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Album Picks: Hot Chip, Tanlines, Shamir, Holly Herndon, Joanna Gruesome

Posted by Billy Gil, May 19, 2015 10:45am | Post a Comment

Hot Chip - Why Make Sense?

Hot Chip’s latest album title, a sentiment borrowed from their forebears in Talking Heads, is a great guiding principle for the British electro-pop band. Their sixth studio album finds the group abandoning any art-pop pretenses as well as any desire to become overtly mainstream and produce some of its best music yet. “Huarache Lights’” synths pulse like sirens that push your ass to start moving. Over a cyborg beat, Alex Tayor sings,  “we’ve been staying up all night, just deleting the days,” instantly summoning the decadence or temporarily losing yourself on the dancefloor. Hot Chip can get a little goofy, giving a potentially heartfelt ballad the lyrical content and title of “White Wine and Fried Chicken,” but things never approach Chromeo levels of silliness, elegantly striking the balance between earnestness and not giving a shit. This serves to make their sonic mining of ’80s genres like synth-funk and house work smoothly—they’re not too self-serious to pull off such sounds while still paying adequate homage to those influences. It doesn’t hurt that the band has never sounded more confident, nor has the music sounded so strong since their breakthrough second album, The Warning, particularly as on the sublime, ethereal house track “Need You Now.” Spin it a few times and the band’s sly hooks take hold and don’t let go. Why Make Sense? makes the case that Hot Chip continue to be the best band of their kind.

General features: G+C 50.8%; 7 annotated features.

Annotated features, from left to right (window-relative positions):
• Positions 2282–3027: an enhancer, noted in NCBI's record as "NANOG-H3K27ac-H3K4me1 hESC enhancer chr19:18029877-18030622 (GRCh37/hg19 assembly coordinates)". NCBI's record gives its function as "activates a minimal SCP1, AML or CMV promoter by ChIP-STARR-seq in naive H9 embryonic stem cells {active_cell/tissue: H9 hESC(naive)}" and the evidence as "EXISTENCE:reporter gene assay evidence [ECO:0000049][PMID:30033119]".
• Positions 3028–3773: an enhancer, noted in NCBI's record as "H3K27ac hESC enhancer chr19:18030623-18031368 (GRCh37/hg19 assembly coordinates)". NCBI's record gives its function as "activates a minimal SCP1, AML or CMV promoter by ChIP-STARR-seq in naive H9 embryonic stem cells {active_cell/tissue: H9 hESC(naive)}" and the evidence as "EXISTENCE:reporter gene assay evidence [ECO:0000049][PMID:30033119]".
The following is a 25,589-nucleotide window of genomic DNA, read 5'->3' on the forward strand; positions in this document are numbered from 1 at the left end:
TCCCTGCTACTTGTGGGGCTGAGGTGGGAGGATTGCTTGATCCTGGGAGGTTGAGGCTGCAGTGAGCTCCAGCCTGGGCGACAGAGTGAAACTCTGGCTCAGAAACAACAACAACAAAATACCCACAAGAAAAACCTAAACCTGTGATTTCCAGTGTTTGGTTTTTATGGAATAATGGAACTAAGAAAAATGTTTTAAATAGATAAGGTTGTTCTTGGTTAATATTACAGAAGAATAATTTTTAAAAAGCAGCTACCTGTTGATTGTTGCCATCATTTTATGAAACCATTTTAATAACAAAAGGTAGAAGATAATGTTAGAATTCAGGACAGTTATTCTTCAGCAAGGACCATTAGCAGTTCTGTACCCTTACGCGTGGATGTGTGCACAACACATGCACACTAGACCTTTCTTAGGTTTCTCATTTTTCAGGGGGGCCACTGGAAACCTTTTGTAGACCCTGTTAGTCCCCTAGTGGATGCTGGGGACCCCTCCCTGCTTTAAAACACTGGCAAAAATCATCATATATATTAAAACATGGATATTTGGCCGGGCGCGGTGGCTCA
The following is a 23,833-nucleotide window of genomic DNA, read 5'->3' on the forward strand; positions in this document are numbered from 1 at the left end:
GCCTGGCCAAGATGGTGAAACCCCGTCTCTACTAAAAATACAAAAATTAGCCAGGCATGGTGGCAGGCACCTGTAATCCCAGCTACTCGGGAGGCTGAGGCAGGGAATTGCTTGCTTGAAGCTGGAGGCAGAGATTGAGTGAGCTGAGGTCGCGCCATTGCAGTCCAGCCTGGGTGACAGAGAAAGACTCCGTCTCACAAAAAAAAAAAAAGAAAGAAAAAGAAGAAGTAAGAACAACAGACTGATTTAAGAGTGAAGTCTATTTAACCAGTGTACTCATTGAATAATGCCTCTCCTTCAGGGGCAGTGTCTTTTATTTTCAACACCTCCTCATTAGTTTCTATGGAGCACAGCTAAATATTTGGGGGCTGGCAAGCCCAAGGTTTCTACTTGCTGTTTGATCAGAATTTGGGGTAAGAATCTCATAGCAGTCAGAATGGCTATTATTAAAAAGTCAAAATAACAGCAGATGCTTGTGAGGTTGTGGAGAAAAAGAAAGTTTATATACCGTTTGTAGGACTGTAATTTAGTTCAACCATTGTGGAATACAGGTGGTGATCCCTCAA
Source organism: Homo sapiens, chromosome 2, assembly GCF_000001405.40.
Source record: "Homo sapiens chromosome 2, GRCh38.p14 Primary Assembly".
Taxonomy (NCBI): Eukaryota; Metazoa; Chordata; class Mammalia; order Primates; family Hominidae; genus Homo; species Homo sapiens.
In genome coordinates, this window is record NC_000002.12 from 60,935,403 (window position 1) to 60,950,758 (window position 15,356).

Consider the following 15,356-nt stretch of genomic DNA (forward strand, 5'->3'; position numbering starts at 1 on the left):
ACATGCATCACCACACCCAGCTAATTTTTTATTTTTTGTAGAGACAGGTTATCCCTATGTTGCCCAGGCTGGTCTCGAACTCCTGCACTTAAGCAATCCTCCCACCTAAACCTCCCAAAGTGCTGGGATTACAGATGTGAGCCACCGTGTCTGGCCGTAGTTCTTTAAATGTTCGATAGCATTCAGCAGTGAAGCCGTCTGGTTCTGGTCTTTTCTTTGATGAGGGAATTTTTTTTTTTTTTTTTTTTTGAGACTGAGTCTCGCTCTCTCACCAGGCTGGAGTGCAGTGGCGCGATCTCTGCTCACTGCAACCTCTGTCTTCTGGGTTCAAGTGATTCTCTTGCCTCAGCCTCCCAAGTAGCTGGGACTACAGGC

Tanlines - Highlights

With Highlights, Tanlines expand their electronic sound palate to produce an immensely likable overarching pop album. Tracks like “Pieces” call out their ’80s-indebted roots with New Order-ish synthesizers and a new romantic croon, proving they still care about their fans and can appeal to them with terrific results. “Palace” sits closer to M83 with its anthemic vocals and cinematic synthesizers. But Tanlines aren’t merely trying to craft a festival-friendly electro-pop album—the duo has far too much personality for that. “Slipping Away” introduces some surf guitars for a bouncing tune that wouldn’t sound out of place on a Drums album. “Invisible Ways” scales back for a country-flavored guitar number that nicely features Eric Emm’s Bryan Ferry-ish croon. “Thinking” drums up some Detroit techno chords and beats. And “If You Stay” is radio-ready pop-rock with heart. Mixed Emotions was a stellar debut, but Highlights shows Tanlines have the songwriting smarts to stick around.



Holly Herndon - Platform

One of the few artists out there you can say is truly inventive, Holly Herndon uses her own custom digital instruments and vocal manipulations to craft wholly unique electronic compositions. On Platform, her academic-leaning pieces remain as intricate but are less challenging than engaging, filtering pop melodies through these elaborate constructions on tracks like “Chorus” and “Morning Sun.” Laurie Anderson should be proud.


Shamir - Ratchet

We’ve been anxiously awaiting Shamir’s debut since hearing the Northtown EP last year, and Ratchet does not disappoint. The electronic/house artist channels a young Sylvester or Grace Jones with his androgynous vocals on spacious nu-disco tracks like “Vegas” while he slots nicely along underground stars like Azealia Banks, FKA Twigs and Big Freedia on bouncing future-pop tracks like “On the Regular.” Like many of those artists, there’s more than meets the eye here—check out tracks like noir ballad “Darker” for the full breadth of Shamir’s vocals and scope.

 

Joanna Gruesome - Peanut Butter

The Cardiff noisemakers are back with a second album of candy-coated razor blades. Alanna Gruesome shifts between a roar and a murmur, the band between shimmering shoegaze chords and snarling noise on indie pop gems like “I Don’t Wanna Relax.” The only complaint is that Peanut Butter is over before you know it, but it doesn’t wear out its welcome, either—you’ll be flipping it back to Side A the second it’s done.


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Hot Chip (8), Album Picks (146), Tanlines (9), Shamir (3), Holly Herndon (1), Joanna Gruesome (4)